# Operating Leverage Ratio

This is a complete guide on how to calculate Operating Leverage Ratio with detailed example, interpretation, and analysis. You will learn how to use its formula to evaluate a firm's efficiency.

## Definition - What is Operating Leverage Ratio?

The operating leverage ratio is basically the ratio of fixed costs to variable costs.

Its main purpose is to calculate where a company’s breakeven point is. However, it can also indicate the potential for increasing profit.

If a company has a high operating leverage ratio, it may mean they simply need to utilize their current assets more fully to increase profits rather than increasing spending to increase profit.

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## Formula

The formula for the operating leverage ratio is a simple one.

You first need to subtract the company’s variable expenses from their sales to get the numerator. Then, divide that by the operating income.

Operating Leverage Ratio = (Sales - Variable Expenses) / Operating Income

The resulting number will be the percentage that tells you about how much your operating income will increase for every increase in revenue.

## Example

Company ABC has earned $5,000,000 in sales after selling 1,000,000 products at $5 each.

The variable costs for manufacturing one product amount to $0.05. The company’s fixed costs are $650,000. So, using the formula, we have:

This gives the company an operating leverage ratio of 7.6.

## Interpretation & Analysis

In other words, if the company increased its sales by 10%, it should be able to increase its operating income by 76%.

It’s not as straightforward to determine whether any given operating leverage is high or low on its own.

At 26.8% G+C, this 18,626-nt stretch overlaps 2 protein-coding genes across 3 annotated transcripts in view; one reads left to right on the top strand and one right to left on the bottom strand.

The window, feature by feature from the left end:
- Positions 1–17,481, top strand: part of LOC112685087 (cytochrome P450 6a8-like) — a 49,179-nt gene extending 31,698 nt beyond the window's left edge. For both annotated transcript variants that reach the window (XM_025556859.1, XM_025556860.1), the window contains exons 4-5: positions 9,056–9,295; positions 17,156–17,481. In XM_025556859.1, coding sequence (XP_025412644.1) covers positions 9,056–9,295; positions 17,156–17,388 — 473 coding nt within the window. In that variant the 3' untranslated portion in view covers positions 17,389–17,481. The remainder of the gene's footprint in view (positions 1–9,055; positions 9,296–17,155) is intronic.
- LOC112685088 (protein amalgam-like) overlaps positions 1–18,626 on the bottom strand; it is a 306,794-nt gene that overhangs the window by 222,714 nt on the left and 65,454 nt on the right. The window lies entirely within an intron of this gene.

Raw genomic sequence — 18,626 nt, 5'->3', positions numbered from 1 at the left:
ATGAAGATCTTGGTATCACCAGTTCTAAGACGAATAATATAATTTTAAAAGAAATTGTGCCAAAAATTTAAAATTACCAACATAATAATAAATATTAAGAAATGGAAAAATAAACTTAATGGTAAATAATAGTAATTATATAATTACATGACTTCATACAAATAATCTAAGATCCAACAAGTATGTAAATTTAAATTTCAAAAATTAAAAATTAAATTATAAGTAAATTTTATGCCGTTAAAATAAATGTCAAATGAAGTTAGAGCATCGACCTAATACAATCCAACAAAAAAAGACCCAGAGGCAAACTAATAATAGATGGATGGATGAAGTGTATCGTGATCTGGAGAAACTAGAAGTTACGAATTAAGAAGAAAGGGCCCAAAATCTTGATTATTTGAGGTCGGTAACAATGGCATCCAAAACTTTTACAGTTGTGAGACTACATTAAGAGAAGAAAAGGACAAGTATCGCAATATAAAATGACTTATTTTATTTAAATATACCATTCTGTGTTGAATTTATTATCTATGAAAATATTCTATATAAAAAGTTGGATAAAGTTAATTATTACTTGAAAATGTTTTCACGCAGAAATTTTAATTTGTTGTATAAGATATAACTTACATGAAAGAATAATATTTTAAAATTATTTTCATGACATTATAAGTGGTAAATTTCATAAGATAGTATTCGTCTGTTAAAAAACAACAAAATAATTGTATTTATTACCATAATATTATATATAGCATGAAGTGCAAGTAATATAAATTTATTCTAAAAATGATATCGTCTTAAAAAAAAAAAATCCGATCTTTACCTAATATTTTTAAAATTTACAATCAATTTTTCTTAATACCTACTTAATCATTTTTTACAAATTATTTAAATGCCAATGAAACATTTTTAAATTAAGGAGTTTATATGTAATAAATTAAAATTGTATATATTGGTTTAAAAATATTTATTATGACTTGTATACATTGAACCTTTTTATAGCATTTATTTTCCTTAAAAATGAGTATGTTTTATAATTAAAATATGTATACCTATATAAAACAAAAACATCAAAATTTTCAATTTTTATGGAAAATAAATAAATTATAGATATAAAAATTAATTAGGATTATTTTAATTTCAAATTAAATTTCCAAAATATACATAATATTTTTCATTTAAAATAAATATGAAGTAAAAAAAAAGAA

You would need to do a comparative analysis between different companies in the same industry.

This ratio is also more effective for comparing two different scenarios.

For example, a company might be considering outsourcing part of its manufacturing in order to cut down on variable expenses.

Doing an operating leverage ratio analysis of the company’s current situation compared to what it would be if this portion of manufacturing was outsourced would help to understand if the change makes financial sense.

## Cautions & Further Explanation

One of the trickiest parts of calculating the operating leverage ratio is that you need to accurately separate fixed and variable expenses.

Certain “variable” expenses like wages are not really variable in the short term.

If you aren’t sure whether to categorize an expense as variable or fixed, it’s safer to just lump it in with fixed expenses.

Moreover, while a high operating ratio indicates that a company can dramatically increase profits with just marginal increases in expenses, it’s not always that simple.

That same high operating ratio also puts them at risk from poor decisions or bad leadership.

A marginal decrease due to poor decisions could lead to dramatic decrease in revenue and profits.

So, in short, this is a ratio that can have a fairly large margin of error, rendering it too inaccurate to rely on.

And even if you have an accurate estimate, it doesn’t guarantee that the company will be able to take advantage of its potential.

It can be a useful indication of how well the company is currently positioned but you definitely need to be careful.